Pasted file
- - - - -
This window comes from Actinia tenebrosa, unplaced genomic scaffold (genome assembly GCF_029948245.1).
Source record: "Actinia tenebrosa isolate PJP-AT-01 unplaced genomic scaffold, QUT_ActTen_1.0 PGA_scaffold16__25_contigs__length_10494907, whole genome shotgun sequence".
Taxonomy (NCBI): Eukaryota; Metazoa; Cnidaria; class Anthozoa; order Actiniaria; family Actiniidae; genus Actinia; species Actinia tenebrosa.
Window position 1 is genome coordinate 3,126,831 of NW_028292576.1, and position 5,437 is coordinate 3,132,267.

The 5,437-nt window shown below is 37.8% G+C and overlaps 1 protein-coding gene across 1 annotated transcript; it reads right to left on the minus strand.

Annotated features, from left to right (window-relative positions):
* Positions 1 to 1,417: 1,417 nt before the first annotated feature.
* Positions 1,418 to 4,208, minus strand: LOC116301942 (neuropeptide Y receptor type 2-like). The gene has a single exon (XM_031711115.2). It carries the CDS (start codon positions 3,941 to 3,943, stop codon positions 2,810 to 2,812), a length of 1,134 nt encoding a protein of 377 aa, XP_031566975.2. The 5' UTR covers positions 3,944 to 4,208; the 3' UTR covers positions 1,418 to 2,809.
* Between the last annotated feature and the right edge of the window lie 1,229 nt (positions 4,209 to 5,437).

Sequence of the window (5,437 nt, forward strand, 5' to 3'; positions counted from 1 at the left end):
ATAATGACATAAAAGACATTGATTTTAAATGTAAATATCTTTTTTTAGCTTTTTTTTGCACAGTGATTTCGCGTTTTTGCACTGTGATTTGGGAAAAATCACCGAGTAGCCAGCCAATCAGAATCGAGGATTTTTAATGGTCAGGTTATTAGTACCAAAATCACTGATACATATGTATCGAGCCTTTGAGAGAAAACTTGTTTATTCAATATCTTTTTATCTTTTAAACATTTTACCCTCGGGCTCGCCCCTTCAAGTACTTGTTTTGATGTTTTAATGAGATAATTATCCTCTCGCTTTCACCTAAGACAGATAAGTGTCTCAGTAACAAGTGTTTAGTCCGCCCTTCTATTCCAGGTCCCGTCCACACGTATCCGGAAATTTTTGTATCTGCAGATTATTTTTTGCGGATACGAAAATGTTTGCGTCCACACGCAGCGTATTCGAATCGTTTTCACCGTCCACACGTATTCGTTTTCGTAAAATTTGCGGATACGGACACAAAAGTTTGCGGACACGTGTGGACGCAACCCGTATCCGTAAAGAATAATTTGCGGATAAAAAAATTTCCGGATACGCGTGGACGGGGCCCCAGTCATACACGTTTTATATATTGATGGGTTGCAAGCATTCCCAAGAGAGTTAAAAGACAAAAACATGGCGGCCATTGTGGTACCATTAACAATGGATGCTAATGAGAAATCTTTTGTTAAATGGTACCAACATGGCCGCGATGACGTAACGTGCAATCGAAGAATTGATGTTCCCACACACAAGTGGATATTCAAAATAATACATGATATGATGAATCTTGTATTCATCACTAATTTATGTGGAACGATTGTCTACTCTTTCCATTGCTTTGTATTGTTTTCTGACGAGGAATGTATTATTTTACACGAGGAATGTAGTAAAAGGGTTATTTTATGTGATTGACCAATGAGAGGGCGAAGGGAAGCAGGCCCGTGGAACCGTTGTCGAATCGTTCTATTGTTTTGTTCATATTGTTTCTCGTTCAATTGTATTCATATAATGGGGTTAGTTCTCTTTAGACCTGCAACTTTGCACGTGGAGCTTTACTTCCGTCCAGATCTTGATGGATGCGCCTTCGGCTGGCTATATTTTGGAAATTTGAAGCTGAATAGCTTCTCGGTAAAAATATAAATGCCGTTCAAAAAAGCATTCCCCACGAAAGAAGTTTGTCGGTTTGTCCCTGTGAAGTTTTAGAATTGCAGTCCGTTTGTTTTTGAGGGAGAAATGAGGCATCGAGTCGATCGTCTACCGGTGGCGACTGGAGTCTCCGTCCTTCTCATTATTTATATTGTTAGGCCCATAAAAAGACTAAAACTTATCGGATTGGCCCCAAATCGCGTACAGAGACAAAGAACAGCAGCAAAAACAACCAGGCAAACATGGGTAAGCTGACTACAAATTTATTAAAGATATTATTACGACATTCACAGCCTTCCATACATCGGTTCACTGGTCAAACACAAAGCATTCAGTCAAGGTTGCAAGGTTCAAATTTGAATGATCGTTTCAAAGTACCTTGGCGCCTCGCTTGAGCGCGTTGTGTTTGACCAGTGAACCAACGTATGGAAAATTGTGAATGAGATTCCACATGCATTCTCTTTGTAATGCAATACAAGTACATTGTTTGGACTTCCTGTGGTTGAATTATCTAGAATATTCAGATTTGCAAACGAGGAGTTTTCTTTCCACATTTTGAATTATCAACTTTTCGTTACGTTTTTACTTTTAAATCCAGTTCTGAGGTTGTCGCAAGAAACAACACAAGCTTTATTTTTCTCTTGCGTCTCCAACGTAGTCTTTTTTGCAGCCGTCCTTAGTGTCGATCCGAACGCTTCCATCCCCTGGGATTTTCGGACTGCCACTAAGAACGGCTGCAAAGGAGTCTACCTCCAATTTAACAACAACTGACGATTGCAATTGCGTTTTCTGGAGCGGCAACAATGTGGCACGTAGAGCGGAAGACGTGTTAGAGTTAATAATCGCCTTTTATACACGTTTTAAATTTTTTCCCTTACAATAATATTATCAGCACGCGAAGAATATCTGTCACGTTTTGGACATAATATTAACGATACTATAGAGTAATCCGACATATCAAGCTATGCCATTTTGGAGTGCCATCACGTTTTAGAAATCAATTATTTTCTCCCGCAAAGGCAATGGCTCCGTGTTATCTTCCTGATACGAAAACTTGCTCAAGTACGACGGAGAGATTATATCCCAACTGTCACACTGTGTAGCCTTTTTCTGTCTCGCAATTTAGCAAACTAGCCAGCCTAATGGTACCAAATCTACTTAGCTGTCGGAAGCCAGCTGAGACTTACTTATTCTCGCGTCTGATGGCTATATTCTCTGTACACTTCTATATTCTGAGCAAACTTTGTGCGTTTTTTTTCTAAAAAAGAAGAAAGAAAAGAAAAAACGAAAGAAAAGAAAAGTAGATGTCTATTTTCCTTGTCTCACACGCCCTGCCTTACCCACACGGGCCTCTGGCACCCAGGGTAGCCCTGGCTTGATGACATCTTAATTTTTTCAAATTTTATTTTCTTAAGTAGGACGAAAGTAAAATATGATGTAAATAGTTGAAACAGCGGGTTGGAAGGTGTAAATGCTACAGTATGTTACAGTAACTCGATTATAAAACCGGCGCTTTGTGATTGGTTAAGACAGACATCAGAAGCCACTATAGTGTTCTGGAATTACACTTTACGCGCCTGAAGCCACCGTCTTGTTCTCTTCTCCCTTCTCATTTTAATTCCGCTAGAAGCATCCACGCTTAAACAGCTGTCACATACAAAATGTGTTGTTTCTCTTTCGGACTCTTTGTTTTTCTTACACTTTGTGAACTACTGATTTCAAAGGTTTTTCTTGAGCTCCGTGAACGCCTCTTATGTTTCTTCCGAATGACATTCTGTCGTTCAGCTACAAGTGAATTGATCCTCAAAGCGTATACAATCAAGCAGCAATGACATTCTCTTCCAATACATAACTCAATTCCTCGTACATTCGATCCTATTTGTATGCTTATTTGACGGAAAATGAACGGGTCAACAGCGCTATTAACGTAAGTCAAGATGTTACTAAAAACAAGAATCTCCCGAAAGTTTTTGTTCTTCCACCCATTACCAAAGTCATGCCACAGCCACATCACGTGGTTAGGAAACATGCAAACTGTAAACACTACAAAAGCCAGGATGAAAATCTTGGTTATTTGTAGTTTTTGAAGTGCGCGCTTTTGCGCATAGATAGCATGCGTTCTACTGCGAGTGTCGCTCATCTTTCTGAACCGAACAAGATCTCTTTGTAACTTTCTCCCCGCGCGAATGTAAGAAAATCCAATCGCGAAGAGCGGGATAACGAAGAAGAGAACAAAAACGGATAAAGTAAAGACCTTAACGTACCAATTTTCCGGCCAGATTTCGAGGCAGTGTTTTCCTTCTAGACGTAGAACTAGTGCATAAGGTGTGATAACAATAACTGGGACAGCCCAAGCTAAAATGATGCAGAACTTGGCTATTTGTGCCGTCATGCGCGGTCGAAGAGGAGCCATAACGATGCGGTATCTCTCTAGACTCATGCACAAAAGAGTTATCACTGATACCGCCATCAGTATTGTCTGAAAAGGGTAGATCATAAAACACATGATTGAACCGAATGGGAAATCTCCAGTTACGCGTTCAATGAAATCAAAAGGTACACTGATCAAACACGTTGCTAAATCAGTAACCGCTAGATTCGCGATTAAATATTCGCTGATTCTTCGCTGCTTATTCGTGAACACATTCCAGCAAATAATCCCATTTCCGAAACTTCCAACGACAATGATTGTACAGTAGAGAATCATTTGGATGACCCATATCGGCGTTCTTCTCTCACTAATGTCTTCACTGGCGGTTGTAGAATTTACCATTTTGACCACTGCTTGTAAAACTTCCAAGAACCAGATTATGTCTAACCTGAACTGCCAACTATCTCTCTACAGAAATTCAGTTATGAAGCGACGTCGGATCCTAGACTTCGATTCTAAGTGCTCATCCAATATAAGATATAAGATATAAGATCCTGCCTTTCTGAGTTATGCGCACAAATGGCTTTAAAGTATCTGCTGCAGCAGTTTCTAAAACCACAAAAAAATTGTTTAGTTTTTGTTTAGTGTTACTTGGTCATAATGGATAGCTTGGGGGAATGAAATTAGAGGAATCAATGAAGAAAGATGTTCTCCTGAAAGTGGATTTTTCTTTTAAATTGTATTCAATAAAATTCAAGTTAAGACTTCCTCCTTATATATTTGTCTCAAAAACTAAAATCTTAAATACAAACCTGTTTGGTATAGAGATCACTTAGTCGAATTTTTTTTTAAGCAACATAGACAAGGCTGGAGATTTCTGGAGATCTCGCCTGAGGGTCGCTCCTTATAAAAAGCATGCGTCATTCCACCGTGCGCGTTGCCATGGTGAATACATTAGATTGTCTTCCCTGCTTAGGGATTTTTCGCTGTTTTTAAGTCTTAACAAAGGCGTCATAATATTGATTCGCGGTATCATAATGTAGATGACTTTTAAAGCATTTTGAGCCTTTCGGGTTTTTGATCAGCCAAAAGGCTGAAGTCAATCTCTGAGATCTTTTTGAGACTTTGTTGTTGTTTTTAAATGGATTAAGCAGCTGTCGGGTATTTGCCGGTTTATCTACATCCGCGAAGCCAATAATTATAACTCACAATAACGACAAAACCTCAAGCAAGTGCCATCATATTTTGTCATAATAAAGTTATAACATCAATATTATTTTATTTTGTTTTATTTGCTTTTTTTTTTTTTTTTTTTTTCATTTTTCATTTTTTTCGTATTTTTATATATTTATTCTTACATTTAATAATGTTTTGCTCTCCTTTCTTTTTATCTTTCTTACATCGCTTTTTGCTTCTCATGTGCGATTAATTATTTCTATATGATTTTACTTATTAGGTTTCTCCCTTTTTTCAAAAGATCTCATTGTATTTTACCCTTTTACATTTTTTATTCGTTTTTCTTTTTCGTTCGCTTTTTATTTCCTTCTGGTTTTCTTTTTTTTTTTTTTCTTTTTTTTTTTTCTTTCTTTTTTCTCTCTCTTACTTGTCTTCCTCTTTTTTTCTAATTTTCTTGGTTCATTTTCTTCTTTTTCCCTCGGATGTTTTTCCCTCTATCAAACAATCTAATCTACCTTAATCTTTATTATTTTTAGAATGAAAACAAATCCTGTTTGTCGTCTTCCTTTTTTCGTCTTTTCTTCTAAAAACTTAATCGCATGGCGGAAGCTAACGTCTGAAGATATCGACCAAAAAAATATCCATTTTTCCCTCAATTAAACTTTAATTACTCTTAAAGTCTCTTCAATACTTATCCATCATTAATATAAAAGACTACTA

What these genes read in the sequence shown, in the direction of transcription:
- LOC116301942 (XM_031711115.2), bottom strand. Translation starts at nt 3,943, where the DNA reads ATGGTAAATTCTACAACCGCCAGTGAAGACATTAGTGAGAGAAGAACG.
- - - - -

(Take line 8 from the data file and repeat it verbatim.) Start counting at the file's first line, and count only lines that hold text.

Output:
* Positions 1,418 to 4,208, minus strand: LOC116301942 (neuropeptide Y receptor type 2-like). The gene has a single exon (XM_031711115.2). It carries the CDS (start codon positions 3,941 to 3,943, stop codon positions 2,810 to 2,812), a length of 1,134 nt encoding a protein of 377 aa, XP_031566975.2. The 5' UTR covers positions 3,944 to 4,208; the 3' UTR covers positions 1,418 to 2,809.